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Jun 17, 2014

Can integrated reporting simplify investor relations?

 Integrated reporting can provide information investors seek both comprehensively and concisely

As the IR function faces increasing demand for corporate disclosure from stakeholders, a patchwork of regulations and best practices have been added to the annual report and financial statements.

For example, the International Accounting Standards Board (IASB) completed an IFRS practice statement for management commentary to serve as a basis for understanding management’s objectives and strategies.

Sustainability reporting, which operates under frameworks such as the Global Reporting Initiative (GRI) and the Prince’s Accounting for Sustainability Project (A4S), is encouraged by several stock exchanges. More data is provided through longer and more complex financial statements and commentaries. Inevitably, many complain that this huge volume of data buries key information within the clutter. It poses the question: can integrated reporting simplify investor relations?

Integrated reporting in a nutshell

The integrated reporting initiative is one of the most successful recent efforts to improve corporate reporting. In 2009 the UK’s Prince Charles convened a meeting of investors, standard setters, companies, accounting bodies and UN representatives to establish the International Integrated Reporting Council (IIRC), tasked with overseeing the creation of the Integrated Reporting Framework.

The IIRC moved quickly to consult stakeholders on the framework and established the IIRC pilot program to obtain feedback about implementation. In December 2013 the IIRC published the framework and explicitly stated the aim of integrated reporting as ‘to support integrated thinking and decision making, where the cycle of integrated thinking and reporting result in efficient and productive capital allocation that acts as a force for financial stability and sustainability.’

While sustainability reporting is an important driving force in the creation of integrated reporting, the purpose of the framework is to explain to providers of financial capital how firms create value in the short, medium and long terms. Integrated reports provide information on environmental matters only if they materially affect value creation.

The gist of the framework is the articulation of the seven guiding principles and eight content elements (summarized in the diagram below). Integrated reports must comply with all seven guiding principles and all eight content elements unless reliable data is not available, there is specific legal prohibition or disclosure is deemed competitively harmful.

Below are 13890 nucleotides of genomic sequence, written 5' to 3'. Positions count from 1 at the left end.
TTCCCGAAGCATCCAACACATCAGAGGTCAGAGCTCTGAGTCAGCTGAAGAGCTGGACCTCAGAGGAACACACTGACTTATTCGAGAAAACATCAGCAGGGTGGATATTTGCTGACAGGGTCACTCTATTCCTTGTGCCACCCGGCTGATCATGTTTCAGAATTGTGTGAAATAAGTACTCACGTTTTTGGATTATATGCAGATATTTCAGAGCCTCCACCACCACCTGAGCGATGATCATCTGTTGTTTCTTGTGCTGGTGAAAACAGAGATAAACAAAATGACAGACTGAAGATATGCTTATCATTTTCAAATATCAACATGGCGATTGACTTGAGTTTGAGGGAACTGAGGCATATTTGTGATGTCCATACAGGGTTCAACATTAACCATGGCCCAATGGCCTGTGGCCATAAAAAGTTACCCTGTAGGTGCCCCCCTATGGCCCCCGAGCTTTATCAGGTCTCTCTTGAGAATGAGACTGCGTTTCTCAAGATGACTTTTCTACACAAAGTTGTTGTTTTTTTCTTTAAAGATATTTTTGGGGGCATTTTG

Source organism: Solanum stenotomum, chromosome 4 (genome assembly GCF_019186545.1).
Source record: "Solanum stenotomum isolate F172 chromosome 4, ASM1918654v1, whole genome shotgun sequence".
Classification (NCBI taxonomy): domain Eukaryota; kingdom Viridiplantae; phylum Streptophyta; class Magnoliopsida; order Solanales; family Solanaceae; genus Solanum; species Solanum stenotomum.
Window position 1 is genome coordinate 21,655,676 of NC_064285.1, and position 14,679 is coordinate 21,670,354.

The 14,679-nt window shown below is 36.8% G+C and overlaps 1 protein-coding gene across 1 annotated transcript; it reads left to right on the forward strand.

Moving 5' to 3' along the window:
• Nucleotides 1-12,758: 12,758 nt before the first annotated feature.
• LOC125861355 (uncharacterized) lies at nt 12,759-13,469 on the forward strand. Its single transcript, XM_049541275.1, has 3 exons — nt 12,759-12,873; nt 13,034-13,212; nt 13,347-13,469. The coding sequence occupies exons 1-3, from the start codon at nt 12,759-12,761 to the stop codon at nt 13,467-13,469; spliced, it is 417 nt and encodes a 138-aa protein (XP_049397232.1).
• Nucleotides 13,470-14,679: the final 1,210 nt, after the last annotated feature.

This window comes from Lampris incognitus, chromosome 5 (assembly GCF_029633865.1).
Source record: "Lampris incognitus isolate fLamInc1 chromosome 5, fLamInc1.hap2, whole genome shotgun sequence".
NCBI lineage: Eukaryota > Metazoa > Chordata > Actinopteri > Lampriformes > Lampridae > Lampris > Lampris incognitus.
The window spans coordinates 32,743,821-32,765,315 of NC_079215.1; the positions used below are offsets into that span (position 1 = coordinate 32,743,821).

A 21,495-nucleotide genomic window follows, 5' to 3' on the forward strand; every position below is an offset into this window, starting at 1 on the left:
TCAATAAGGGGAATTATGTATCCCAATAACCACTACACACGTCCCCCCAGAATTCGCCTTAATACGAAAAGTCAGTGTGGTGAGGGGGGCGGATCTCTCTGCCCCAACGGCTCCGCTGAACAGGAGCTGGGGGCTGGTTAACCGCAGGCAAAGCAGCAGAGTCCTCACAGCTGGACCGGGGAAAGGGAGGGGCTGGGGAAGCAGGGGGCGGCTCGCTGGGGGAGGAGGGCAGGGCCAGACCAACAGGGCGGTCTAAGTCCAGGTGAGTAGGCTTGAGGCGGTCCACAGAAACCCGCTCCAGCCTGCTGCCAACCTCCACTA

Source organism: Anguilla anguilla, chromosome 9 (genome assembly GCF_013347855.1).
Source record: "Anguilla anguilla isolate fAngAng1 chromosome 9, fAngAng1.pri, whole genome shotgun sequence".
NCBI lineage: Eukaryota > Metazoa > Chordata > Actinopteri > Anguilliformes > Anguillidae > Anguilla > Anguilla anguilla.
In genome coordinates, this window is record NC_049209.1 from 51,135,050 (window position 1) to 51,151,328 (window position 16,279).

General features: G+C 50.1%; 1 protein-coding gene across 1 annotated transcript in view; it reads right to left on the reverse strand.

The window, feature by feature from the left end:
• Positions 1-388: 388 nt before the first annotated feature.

Summary of the IIRC's integrated reporting framework
The IIRC's integrated reporting framework, summarized

In Strategic management: Competitiveness and globalization by Michael Hitt, Duane Ireland and Robert Hoskisson, the content elements provide a complete and concise story of a firm’s strategy that investors seek to know. The firm’s external environment and internal governance provide the context for articulating an explicit business model for value creation over time.

The firm makes strategic choices – the business to enter, the advantage to pursue (low cost or differentiation), the scope of competition (geography, market niche and diversification), organizational structure for effective execution and so on – about the process of value creation. Given the chosen strategy, the integrated report explains how risks and opportunities both influence and are influenced by the firm’s strategy and resource allocation. The results of strategy execution are reported as the firm’s current performance and future outlook using a clear basis of presentation.

Investor relations and integrated reporting

As of 2014 integrated reporting is a listing requirement in South Africa and – as reported by the IIRC Business Network – has been voluntarily adopted by significant firms all over the world. The momentum for adoption of integrated reporting is accelerating but the gap between early adopters and others is not easy to cross.

Integrated reports can provide relevant and material information arranged in a systematic and logical flow to serve as the basis for disclosure to investors, helping to bring together in a cohesive fashion the financial and non-financial information demanded by today’s investors and other stakeholders. This disclosure is important to promote two-way communication between managers and investors, building up mutual trust over time.

Tan Boon Seng is assistant director of technical research at the Institute of Singapore Chartered Accountants.